Ken Jolly, Vice President and Managing Director, Asia for leading supplier Light & Wonder, says he expects not only NSW gaming floors but all of Australia to be fully cashless within five years, led by Crown and Star, and that regulators across the region will quickly follow. To test that theory, IAG contacted regulators in the Philippines, Macau and Singapore to gauge their appetite for cashless in the future.
In response, Singapore’s Gambling Regulatory Authority said the sovereign state’s casino regulatory framework “does not prohibit cashless gaming technology” and that implementation of such technology was up to the operators – Marina Bay Sands and Resorts World Sentosa. Both IRs chose not to comment when contacted by IAG.
Philippines gaming regulator PAGCOR said it does not oppose the use of cashless gaming technologies for land-based casinos, noting that, “Cashless technology, which applies to cashless slot machines, offers utmost convenience to casino players as amounts are just deducted from the player’s slot account (via a card-based membership system) as a result of electronic gaming machine play.”
It also noted that PAGCOR regulations in regard to domestic online gaming operations allow for the use of integrated payment gateway channels for PAGCOR-approved remote gaming platforms (RGPs), provided that funding and withdrawal channels are compliant with Anti-Money Laundering Council rules and are approved or regulated by the Banko Sentral Ng Pilipinas.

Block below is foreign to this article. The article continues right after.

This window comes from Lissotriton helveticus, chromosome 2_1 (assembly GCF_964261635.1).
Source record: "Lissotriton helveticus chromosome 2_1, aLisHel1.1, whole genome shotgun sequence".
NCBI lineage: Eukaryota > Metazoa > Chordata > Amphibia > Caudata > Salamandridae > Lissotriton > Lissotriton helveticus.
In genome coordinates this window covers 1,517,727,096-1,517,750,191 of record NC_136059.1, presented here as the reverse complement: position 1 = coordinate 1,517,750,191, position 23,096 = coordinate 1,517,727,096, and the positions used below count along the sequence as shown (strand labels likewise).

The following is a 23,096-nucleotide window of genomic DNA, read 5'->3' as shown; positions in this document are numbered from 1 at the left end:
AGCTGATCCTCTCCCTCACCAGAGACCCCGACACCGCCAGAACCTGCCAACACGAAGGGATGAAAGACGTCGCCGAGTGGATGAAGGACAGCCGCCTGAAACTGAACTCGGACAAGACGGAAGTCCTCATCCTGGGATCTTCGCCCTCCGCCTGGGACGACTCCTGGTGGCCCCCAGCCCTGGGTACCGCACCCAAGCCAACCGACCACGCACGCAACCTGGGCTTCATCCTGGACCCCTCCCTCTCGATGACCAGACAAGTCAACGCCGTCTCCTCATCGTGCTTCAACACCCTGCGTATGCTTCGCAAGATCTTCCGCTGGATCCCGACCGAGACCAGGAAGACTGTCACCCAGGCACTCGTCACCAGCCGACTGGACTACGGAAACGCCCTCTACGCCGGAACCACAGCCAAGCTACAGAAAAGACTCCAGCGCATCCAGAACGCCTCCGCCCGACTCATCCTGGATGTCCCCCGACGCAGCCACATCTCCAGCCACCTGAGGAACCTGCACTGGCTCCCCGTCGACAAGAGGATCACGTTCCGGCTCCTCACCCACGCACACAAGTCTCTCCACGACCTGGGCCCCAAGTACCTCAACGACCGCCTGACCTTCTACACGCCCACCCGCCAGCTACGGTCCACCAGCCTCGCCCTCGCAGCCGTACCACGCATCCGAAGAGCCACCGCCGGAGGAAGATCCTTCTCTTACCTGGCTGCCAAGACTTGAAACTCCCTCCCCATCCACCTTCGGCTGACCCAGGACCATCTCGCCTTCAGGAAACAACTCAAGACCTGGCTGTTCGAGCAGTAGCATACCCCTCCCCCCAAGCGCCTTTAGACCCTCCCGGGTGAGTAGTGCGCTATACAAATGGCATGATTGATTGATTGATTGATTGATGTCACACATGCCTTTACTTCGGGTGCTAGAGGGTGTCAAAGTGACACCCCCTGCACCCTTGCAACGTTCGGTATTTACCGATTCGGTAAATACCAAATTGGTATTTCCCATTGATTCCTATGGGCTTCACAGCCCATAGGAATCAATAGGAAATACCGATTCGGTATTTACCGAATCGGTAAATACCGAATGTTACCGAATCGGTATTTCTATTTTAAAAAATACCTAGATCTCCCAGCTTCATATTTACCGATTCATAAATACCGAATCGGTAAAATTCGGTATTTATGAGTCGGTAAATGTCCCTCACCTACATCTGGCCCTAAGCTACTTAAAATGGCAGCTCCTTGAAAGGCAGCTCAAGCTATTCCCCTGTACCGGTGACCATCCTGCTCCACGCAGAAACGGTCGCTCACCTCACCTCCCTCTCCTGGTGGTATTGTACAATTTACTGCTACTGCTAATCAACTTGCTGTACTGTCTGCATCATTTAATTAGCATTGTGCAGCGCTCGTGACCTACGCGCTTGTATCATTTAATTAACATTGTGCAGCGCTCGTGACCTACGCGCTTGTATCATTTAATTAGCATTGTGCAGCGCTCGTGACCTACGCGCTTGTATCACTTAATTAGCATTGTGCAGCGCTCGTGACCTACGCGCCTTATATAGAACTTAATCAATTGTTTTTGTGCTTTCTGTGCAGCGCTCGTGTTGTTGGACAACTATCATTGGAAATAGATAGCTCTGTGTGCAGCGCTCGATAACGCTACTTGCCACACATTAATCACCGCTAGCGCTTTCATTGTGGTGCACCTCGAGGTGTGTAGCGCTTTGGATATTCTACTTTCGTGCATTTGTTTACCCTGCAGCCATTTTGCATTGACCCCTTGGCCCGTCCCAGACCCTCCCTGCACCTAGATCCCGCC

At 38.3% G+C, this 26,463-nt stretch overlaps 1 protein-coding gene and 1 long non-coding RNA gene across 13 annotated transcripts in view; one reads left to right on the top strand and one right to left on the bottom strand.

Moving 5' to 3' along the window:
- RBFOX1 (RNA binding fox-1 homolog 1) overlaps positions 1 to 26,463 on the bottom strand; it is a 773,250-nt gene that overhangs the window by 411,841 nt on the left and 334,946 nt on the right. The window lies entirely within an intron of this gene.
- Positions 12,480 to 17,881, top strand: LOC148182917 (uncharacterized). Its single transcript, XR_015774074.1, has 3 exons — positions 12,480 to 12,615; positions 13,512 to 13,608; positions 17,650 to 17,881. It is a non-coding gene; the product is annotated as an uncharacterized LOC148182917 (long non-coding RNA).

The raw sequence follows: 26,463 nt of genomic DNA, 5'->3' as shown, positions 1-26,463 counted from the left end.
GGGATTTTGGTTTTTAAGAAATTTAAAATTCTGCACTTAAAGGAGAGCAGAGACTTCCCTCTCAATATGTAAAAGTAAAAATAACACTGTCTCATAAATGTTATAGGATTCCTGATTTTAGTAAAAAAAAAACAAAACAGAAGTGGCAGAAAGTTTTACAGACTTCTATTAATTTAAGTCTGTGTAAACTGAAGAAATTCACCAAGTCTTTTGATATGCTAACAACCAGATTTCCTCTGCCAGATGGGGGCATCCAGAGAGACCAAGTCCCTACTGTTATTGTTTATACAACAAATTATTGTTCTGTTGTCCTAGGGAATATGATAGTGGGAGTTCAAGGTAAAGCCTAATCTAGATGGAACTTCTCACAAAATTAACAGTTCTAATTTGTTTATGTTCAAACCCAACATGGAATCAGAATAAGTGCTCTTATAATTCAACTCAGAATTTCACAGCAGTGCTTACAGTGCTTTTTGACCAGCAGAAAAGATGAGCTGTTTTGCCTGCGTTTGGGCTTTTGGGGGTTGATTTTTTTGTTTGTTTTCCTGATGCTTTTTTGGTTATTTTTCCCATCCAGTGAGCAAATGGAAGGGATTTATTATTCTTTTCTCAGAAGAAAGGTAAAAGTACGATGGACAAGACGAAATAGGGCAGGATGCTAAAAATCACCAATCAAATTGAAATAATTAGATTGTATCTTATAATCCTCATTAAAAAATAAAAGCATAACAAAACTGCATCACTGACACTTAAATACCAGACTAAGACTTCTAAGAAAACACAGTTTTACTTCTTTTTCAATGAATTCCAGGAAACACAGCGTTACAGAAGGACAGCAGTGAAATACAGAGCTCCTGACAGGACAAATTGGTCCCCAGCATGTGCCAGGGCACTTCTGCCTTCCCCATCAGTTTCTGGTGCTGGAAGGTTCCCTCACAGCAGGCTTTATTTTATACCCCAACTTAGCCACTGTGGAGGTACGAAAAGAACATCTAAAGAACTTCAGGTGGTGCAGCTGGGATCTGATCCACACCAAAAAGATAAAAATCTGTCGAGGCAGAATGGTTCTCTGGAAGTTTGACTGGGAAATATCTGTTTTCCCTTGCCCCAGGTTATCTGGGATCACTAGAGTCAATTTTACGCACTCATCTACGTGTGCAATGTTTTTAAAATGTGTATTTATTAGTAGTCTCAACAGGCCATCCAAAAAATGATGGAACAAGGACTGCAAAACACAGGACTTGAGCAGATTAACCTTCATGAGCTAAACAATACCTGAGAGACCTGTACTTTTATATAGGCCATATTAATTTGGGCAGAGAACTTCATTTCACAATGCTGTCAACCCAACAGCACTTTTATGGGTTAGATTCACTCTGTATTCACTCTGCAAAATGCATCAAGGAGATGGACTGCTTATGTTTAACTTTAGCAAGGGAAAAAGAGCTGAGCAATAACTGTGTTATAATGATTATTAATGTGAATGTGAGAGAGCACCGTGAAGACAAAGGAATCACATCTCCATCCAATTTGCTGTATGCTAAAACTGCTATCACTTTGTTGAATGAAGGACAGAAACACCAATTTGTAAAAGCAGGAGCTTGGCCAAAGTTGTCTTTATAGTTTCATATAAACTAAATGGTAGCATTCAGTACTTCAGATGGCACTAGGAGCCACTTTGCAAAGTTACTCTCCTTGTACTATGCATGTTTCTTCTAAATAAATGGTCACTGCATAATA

These integrated payment gateways had, the regulator explained, increased the competence and efficiency of the services of PAGCOR-approved RGPs, improved the convenience among players and increased player turnover.
Macau’s DICJ, which has traditionally been reluctant to entertain cashless gaming, didn’t respond to questions, but sources say the regulator may be reconsidering that stance given the recent controversy around fallen junket promotors Suncity Group and Tak Chun Group, a U-turn that might allow it to better track the source of gambling funds in future.
But the real benefit of cashless, says Van Waard, is its ability to provide a simpler, more transparent process for all involved, be they player, operator or regulator.
“From an AML perspective it’s just about bullet proof,” he says.
“I mean, anytime funds come in they are coming in from an identified bank account so the traceability is improved infinitely. It’s impossible to bring money in without understanding the source, so it’s coming from a legitimate financial institution.
“That aside, one of the things we are very actively trying to promote as an Asia-Pacific business is bringing fun back into gaming. The fun aspect seems to have disappeared because most games are targeted at the same player type.
“Anyone who has been to Las Vegas recently would have noticed the difference in gaming environments. It’s so much more fun in Vegas and even in some of the Asian IRs compared to what’s in Australia, because regulation has really restricted us in terms of gaming product.
“I think what cashless gaming allows us to do is attract the casual punter back, because we’ve ousted them out of the market in terms of product.
“Then in terms of payment choice, there are people like me who walk around with no cash and see a machine and decide it’s all too hard to go and get cash. But give me an option to access my cash and I’ll have a punt.
“I suppose what NSW is doing specifically with their sandbox trial is evaluating the impact on harm, and those trials are underway. But again, when you look at the trend toward people’s preference on payments, [cashless] is going to be the direction everything heads anyway.”